In frenetic New York, breathing trainers teach people how to combat stress and how to re-energise using the breath. Amateur athletes use fitness devices such as Expand-A-Lung that claim to improve the strength of respiratory muscles and increase the volume of oxygen intake.
Al Lee is the co-author of Perfect Breathing and his seminars attract crowds all over the US. He also works with corporations, training staff how to improve their performance and how to handle stress through conscious breathing.
“If you’ve ever watched a baby breathe, you may have noticed that their belly rises and falls as they breathe, like a balloon filling and deflating as they inhale and exhale,” he says. “In contrast, most adults take small sips of air into their upper chest and shoulders. This is due to a number of factors. First, I’ve yet to meet someone who is trying to get their stomach to stick out more. Everyone wants that flat six-pack stomach, and consequently we tend to hold our stomachs in. Combine that with hours and hours of sitting—behind a desk, behind the steering wheel and in front of the television.
“All that sitting restricts the abdomen, and over the years the breath takes the path of least resistance and moves higher and higher up in the chest, until eventually we become accustomed to talking short, shallow, subsistence breaths into the top of our lungs. That short, shallow breath causes a cascade of negative effects that affect your mind, emotions, health and performance, including higher blood pressure, a suppressed immune system and negative emotions.”
Normally, Lee adds, we breathe 15 to 20 times per minute, depending on the constantly shifting tides of our emotions. “Recent medical research has shown that when your breathing slows down to approximately 10 breaths per minute, there is a corresponding cascade of positive effects to your mind, body, emotions and physical performance,” he continues. “Your blood pressure comes down, your heart rate slows, healing is accelerated and your immune system ramps up—making you more resistant to colds, flu and other threats to your health. Slower, deeper breathing also opens the door to potentially dramatic improvements in physical and athletic performance.”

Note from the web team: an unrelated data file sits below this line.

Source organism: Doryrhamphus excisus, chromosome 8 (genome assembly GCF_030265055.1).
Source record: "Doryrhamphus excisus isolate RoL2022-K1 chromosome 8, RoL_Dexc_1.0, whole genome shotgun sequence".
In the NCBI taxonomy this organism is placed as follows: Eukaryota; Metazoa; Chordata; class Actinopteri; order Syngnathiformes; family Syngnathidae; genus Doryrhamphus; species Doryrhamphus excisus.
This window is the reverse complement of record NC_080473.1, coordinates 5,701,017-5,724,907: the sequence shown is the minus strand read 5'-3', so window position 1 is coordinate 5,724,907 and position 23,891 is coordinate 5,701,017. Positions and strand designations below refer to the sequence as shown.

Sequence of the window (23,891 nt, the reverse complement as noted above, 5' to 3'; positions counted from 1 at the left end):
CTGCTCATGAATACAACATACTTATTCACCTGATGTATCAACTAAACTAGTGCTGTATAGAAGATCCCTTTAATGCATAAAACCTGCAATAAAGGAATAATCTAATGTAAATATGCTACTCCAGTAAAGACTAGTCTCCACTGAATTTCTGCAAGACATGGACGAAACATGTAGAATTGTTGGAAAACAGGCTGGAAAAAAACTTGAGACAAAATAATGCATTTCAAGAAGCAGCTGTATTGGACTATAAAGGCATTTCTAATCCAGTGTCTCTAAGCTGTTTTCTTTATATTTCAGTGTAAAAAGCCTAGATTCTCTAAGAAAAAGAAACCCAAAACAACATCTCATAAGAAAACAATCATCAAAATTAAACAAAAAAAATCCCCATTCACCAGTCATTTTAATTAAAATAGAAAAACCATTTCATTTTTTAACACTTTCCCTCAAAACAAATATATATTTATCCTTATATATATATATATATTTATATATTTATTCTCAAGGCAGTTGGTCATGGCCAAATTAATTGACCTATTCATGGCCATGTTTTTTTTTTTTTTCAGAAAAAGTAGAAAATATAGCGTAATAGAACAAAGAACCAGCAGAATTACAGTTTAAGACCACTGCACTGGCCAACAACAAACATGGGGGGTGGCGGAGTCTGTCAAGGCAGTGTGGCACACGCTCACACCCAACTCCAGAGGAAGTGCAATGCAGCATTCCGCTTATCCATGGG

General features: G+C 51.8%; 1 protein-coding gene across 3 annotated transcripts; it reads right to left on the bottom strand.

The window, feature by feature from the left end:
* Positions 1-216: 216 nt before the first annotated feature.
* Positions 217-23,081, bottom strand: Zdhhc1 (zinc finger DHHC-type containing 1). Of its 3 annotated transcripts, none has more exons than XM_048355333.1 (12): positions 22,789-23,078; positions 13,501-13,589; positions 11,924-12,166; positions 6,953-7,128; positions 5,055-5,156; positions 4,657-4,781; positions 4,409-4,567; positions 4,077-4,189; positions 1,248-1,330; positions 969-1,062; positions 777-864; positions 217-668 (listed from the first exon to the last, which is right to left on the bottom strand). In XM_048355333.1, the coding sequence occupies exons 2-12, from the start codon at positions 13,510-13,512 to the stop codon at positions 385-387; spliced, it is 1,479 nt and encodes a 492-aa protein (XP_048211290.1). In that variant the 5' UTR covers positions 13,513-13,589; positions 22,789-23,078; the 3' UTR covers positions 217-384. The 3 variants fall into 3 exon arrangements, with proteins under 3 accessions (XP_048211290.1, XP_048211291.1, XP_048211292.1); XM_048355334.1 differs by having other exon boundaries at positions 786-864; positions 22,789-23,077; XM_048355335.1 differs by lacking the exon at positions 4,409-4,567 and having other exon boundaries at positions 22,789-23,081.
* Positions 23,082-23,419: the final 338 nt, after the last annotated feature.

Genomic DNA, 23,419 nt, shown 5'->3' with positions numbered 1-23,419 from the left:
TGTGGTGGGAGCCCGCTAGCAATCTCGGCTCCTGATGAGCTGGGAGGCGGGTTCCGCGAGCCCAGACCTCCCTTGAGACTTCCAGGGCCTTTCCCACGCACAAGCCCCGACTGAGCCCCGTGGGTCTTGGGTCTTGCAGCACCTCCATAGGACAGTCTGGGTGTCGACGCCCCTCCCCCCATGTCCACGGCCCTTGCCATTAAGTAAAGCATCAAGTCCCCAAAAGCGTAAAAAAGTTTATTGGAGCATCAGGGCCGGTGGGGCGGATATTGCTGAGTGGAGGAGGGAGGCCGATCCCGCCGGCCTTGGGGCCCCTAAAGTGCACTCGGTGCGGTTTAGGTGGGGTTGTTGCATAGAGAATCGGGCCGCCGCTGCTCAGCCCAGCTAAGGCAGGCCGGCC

Yoga and breathing go hand in hand, of course. Practitioners have used pranayama—the control and extension of the breath, or life-force energy—for thousands of years. For the average yoga student, this is easier said than done, says Patrick. “They’re so focused on where to raise their right arm or their left arm, or bending a knee or curling their toes, that breathing falls by the wayside,” she says.
This rings a bell. As a yoga beginner, there are many times when, trying to hold warrior II or maintain a plank, I scarcely breathe at all, while others around me seem peaceful and contemplative. The nearest I have come to ujjayi breathing—where the breath sounds like the waves of the sea—is a strangled gargle.
With salt being pumped into the room, however, I seem to be breathing more deeply and easily. Patrick says this is because the salt that is being aerated into the atmosphere is opening the body’s airways and relieving congestion. Then again, salty yoga is a slow and gentle workout, and it’s hard not to feel relaxed in the darkened room. My clothes are covered in salt dust and I can taste salt on my lips. We discard our yoga mats and do downward dogs directly on the salt surface, digging our toes and heels into the salty granules. “You’re getting a free pedicure at the same time,” jokes Patrick.
Most of us breathe in far less than our natural lung capacity allows, Patrick reminds the class: “We go days without using our diaphragms, relying on the weaker intercostal muscles between the ribs. When your body gets those extra particles of oxygen, your mental focus improves, you feel more serene and the tightness in your shoulders and back eases.”
In the days after the salty yoga class, I realise I am one of those shallow breathers that Lee talked about and, though it does not come naturally, I’m trying to think more consciously about how I inhale and exhale. I have a renewed appreciation of that old piece of advice—take a deep breath and relax.